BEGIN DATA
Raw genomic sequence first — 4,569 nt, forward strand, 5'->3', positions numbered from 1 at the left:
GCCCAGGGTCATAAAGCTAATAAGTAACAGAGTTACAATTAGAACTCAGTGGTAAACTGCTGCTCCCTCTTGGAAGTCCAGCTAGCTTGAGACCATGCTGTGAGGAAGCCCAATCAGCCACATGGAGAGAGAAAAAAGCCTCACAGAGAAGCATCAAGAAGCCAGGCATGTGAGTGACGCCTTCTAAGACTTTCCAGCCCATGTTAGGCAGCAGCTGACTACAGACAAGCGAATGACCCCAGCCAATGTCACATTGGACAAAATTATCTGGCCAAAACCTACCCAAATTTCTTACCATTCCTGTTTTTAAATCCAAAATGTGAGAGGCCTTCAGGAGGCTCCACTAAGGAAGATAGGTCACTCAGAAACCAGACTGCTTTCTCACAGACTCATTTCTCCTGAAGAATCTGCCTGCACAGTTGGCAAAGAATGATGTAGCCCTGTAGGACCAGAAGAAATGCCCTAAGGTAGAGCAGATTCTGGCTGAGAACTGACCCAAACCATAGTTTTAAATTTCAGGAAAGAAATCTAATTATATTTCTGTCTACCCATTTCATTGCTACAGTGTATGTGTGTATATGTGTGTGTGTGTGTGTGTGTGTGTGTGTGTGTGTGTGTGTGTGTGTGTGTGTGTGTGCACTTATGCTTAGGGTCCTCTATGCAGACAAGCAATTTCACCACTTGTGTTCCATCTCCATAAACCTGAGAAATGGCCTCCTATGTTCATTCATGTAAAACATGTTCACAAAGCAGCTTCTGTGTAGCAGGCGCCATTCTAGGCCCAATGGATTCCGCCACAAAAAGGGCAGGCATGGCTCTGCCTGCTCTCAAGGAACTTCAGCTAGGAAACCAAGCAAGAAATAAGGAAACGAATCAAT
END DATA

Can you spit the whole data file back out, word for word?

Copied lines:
Raw genomic sequence first — 4,569 nt, forward strand, 5'->3', positions numbered from 1 at the left:
GCCCAGGGTCATAAAGCTAATAAGTAACAGAGTTACAATTAGAACTCAGTGGTAAACTGCTGCTCCCTCTTGGAAGTCCAGCTAGCTTGAGACCATGCTGTGAGGAAGCCCAATCAGCCACATGGAGAGAGAAAAAAGCCTCACAGAGAAGCATCAAGAAGCCAGGCATGTGAGTGACGCCTTCTAAGACTTTCCAGCCCATGTTAGGCAGCAGCTGACTACAGACAAGCGAATGACCCCAGCCAATGTCACATTGGACAAAATTATCTGGCCAAAACCTACCCAAATTTCTTACCATTCCTGTTTTTAAATCCAAAATGTGAGAGGCCTTCAGGAGGCTCCACTAAGGAAGATAGGTCACTCAGAAACCAGACTGCTTTCTCACAGACTCATTTCTCCTGAAGAATCTGCCTGCACAGTTGGCAAAGAATGATGTAGCCCTGTAGGACCAGAAGAAATGCCCTAAGGTAGAGCAGATTCTGGCTGAGAACTGACCCAAACCATAGTTTTAAATTTCAGGAAAGAAATCTAATTATATTTCTGTCTACCCATTTCATTGCTACAGTGTATGTGTGTATATGTGTGTGTGTGTGTGTGTGTGTGTGTGTGTGTGTGTGTGTGTGTGTGTGTGTGTGTGCACTTATGCTTAGGGTCCTCTATGCAGACAAGCAATTTCACCACTTGTGTTCCATCTCCATAAACCTGAGAAATGGCCTCCTATGTTCATTCATGTAAAACATGTTCACAAAGCAGCTTCTGTGTAGCAGGCGCCATTCTAGGCCCAATGGATTCCGCCACAAAAAGGGCAGGCATGGCTCTGCCTGCTCTCAAGGAACTTCAGCTAGGAAACCAAGCAAGAAATAAGGAAACGAATCAAT